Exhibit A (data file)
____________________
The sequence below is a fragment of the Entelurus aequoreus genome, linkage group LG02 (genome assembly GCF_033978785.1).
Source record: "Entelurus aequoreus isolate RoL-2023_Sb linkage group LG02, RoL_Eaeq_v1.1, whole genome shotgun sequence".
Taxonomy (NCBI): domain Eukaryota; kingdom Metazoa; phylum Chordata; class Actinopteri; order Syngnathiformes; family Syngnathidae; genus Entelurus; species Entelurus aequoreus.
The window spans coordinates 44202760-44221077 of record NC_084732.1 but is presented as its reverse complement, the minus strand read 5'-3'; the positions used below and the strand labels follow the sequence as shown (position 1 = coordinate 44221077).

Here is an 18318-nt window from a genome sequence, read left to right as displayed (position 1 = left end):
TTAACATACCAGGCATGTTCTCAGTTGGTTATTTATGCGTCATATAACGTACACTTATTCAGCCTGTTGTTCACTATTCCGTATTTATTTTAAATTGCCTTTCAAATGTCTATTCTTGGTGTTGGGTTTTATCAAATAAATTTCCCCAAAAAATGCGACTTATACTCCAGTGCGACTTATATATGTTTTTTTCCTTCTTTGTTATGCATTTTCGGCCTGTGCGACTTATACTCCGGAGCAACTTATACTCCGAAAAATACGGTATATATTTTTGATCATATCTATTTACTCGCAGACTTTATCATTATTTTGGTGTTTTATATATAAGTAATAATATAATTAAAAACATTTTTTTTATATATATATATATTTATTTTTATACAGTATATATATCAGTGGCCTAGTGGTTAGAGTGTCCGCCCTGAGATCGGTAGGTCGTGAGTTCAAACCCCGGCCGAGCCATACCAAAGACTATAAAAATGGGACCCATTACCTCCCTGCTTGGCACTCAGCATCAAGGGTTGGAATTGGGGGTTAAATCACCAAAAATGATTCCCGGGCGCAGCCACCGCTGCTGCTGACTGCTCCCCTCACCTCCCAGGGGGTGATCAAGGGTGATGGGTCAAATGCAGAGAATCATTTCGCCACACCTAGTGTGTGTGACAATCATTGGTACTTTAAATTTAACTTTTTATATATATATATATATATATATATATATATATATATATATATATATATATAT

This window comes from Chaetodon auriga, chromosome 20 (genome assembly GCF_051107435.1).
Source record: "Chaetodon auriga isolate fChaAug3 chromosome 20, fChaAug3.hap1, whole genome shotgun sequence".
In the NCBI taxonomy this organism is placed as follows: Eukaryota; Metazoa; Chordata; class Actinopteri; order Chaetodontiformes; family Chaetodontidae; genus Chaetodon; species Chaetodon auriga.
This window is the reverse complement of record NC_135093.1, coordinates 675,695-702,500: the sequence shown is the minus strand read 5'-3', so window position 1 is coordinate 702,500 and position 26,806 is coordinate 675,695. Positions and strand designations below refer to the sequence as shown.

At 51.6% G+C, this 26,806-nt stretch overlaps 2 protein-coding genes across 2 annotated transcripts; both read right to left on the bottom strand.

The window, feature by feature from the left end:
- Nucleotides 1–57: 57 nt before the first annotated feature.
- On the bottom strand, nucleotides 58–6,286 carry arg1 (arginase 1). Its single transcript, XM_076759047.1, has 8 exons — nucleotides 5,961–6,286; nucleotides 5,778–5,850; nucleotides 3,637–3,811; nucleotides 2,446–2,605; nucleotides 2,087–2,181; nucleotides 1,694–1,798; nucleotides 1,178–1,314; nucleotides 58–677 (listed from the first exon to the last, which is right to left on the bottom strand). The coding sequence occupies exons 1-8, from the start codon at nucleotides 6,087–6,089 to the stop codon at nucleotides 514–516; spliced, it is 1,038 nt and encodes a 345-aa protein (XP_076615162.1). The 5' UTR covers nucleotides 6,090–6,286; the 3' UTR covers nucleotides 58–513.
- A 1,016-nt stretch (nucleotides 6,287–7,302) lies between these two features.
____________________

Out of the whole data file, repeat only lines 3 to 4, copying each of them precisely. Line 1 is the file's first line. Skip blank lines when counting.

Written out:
Taxonomy (NCBI): domain Eukaryota; kingdom Metazoa; phylum Chordata; class Actinopteri; order Syngnathiformes; family Syngnathidae; genus Entelurus; species Entelurus aequoreus.
The window spans coordinates 44202760-44221077 of record NC_084732.1 but is presented as its reverse complement, the minus strand read 5'-3'; the positions used below and the strand labels follow the sequence as shown (position 1 = coordinate 44221077).